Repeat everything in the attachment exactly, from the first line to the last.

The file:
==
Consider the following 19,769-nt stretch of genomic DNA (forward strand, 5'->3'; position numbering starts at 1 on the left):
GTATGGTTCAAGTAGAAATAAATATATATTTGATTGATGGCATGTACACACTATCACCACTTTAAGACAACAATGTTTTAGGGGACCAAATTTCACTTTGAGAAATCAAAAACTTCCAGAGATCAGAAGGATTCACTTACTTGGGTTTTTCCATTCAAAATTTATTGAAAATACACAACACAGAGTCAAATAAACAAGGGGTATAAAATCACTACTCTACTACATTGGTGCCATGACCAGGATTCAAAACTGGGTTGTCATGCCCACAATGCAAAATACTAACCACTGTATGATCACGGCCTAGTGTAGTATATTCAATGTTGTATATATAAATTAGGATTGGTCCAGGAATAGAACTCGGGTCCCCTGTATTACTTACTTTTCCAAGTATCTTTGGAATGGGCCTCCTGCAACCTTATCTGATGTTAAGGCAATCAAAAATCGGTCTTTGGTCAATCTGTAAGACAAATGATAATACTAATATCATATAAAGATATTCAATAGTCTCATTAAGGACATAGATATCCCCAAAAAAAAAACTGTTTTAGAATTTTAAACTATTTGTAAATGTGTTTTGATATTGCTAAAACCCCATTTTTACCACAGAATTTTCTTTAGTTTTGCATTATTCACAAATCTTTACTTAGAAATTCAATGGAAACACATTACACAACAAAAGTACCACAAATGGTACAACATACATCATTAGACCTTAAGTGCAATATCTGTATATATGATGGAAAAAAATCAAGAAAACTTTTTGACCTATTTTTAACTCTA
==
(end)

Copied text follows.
Consider the following 19,769-nt stretch of genomic DNA (forward strand, 5'->3'; position numbering starts at 1 on the left):
GTATGGTTCAAGTAGAAATAAATATATATTTGATTGATGGCATGTACACACTATCACCACTTTAAGACAACAATGTTTTAGGGGACCAAATTTCACTTTGAGAAATCAAAAACTTCCAGAGATCAGAAGGATTCACTTACTTGGGTTTTTCCATTCAAAATTTATTGAAAATACACAACACAGAGTCAAATAAACAAGGGGTATAAAATCACTACTCTACTACATTGGTGCCATGACCAGGATTCAAAACTGGGTTGTCATGCCCACAATGCAAAATACTAACCACTGTATGATCACGGCCTAGTGTAGTATATTCAATGTTGTATATATAAATTAGGATTGGTCCAGGAATAGAACTCGGGTCCCCTGTATTACTTACTTTTCCAAGTATCTTTGGAATGGGCCTCCTGCAACCTTATCTGATGTTAAGGCAATCAAAAATCGGTCTTTGGTCAATCTGTAAGACAAATGATAATACTAATATCATATAAAGATATTCAATAGTCTCATTAAGGACATAGATATCCCCAAAAAAAAAACTGTTTTAGAATTTTAAACTATTTGTAAATGTGTTTTGATATTGCTAAAACCCCATTTTTACCACAGAATTTTCTTTAGTTTTGCATTATTCACAAATCTTTACTTAGAAATTCAATGGAAACACATTACACAACAAAAGTACCACAAATGGTACAACATACATCATTAGACCTTAAGTGCAATATCTGTATATATGATGGAAAAAAATCAAGAAAACTTTTTGACCTATTTTTAACTCTA